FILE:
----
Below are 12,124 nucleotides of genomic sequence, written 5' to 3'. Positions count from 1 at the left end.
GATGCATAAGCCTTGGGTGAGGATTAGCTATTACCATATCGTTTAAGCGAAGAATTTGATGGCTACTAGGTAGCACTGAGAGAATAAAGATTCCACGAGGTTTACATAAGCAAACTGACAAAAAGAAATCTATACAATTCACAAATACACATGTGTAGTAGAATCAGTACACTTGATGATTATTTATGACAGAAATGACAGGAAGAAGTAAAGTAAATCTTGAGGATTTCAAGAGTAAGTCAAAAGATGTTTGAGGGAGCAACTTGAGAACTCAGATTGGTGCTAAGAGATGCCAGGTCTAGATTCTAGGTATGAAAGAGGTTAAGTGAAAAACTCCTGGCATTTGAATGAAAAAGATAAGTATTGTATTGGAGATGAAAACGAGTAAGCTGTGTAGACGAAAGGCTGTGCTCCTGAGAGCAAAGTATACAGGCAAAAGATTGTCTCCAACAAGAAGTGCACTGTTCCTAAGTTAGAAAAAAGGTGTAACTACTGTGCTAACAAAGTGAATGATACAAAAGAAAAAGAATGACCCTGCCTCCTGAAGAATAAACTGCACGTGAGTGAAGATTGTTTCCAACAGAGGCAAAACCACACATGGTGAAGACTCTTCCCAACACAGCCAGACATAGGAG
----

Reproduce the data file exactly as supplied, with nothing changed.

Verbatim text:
Below are 12,124 nucleotides of genomic sequence, written 5' to 3'. Positions count from 1 at the left end.
GATGCATAAGCCTTGGGTGAGGATTAGCTATTACCATATCGTTTAAGCGAAGAATTTGATGGCTACTAGGTAGCACTGAGAGAATAAAGATTCCACGAGGTTTACATAAGCAAACTGACAAAAAGAAATCTATACAATTCACAAATACACATGTGTAGTAGAATCAGTACACTTGATGATTATTTATGACAGAAATGACAGGAAGAAGTAAAGTAAATCTTGAGGATTTCAAGAGTAAGTCAAAAGATGTTTGAGGGAGCAACTTGAGAACTCAGATTGGTGCTAAGAGATGCCAGGTCTAGATTCTAGGTATGAAAGAGGTTAAGTGAAAAACTCCTGGCATTTGAATGAAAAAGATAAGTATTGTATTGGAGATGAAAACGAGTAAGCTGTGTAGACGAAAGGCTGTGCTCCTGAGAGCAAAGTATACAGGCAAAAGATTGTCTCCAACAAGAAGTGCACTGTTCCTAAGTTAGAAAAAAGGTGTAACTACTGTGCTAACAAAGTGAATGATACAAAAGAAAAAGAATGACCCTGCCTCCTGAAGAATAAACTGCACGTGAGTGAAGATTGTTTCCAACAGAGGCAAAACCACACATGGTGAAGACTCTTCCCAACACAGCCAGACATAGGAG